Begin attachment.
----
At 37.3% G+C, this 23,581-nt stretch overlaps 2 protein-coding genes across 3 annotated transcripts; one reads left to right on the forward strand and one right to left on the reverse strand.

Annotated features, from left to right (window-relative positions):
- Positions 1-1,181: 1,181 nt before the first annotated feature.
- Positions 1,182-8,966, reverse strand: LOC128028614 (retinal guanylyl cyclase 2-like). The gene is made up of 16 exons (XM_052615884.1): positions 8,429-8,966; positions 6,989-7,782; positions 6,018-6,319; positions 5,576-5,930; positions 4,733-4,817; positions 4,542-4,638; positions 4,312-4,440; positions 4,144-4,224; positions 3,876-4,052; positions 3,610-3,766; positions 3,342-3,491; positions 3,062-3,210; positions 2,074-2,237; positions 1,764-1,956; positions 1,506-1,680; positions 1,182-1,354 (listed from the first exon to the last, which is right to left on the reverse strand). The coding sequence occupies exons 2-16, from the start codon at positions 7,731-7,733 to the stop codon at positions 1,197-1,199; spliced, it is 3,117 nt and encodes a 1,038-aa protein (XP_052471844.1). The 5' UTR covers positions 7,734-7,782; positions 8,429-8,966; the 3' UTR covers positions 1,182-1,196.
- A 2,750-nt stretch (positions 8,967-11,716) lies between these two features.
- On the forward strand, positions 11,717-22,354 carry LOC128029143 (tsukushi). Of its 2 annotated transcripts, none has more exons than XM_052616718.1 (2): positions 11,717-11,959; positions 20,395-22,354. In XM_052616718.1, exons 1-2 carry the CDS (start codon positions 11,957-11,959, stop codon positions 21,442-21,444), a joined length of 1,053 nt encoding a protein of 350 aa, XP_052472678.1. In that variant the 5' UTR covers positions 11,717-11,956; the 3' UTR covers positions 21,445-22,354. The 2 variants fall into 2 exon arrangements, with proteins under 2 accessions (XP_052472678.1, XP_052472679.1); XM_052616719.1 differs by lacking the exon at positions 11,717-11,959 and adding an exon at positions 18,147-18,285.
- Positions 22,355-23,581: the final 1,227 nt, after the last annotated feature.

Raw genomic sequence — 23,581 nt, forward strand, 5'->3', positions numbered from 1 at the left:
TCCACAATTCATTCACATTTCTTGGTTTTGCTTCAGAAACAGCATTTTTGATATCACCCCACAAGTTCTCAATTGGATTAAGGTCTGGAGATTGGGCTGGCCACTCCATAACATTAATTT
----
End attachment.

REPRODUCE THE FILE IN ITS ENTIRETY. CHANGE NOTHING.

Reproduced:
At 37.3% G+C, this 23,581-nt stretch overlaps 2 protein-coding genes across 3 annotated transcripts; one reads left to right on the forward strand and one right to left on the reverse strand.

Annotated features, from left to right (window-relative positions):
- Positions 1-1,181: 1,181 nt before the first annotated feature.
- Positions 1,182-8,966, reverse strand: LOC128028614 (retinal guanylyl cyclase 2-like). The gene is made up of 16 exons (XM_052615884.1): positions 8,429-8,966; positions 6,989-7,782; positions 6,018-6,319; positions 5,576-5,930; positions 4,733-4,817; positions 4,542-4,638; positions 4,312-4,440; positions 4,144-4,224; positions 3,876-4,052; positions 3,610-3,766; positions 3,342-3,491; positions 3,062-3,210; positions 2,074-2,237; positions 1,764-1,956; positions 1,506-1,680; positions 1,182-1,354 (listed from the first exon to the last, which is right to left on the reverse strand). The coding sequence occupies exons 2-16, from the start codon at positions 7,731-7,733 to the stop codon at positions 1,197-1,199; spliced, it is 3,117 nt and encodes a 1,038-aa protein (XP_052471844.1). The 5' UTR covers positions 7,734-7,782; positions 8,429-8,966; the 3' UTR covers positions 1,182-1,196.
- A 2,750-nt stretch (positions 8,967-11,716) lies between these two features.
- On the forward strand, positions 11,717-22,354 carry LOC128029143 (tsukushi). Of its 2 annotated transcripts, none has more exons than XM_052616718.1 (2): positions 11,717-11,959; positions 20,395-22,354. In XM_052616718.1, exons 1-2 carry the CDS (start codon positions 11,957-11,959, stop codon positions 21,442-21,444), a joined length of 1,053 nt encoding a protein of 350 aa, XP_052472678.1. In that variant the 5' UTR covers positions 11,717-11,956; the 3' UTR covers positions 21,445-22,354. The 2 variants fall into 2 exon arrangements, with proteins under 2 accessions (XP_052472678.1, XP_052472679.1); XM_052616719.1 differs by lacking the exon at positions 11,717-11,959 and adding an exon at positions 18,147-18,285.
- Positions 22,355-23,581: the final 1,227 nt, after the last annotated feature.

Raw genomic sequence — 23,581 nt, forward strand, 5'->3', positions numbered from 1 at the left:
TCCACAATTCATTCACATTTCTTGGTTTTGCTTCAGAAACAGCATTTTTGATATCACCCCACAAGTTCTCAATTGGATTAAGGTCTGGAGATTGGGCTGGCCACTCCATAACATTAATTT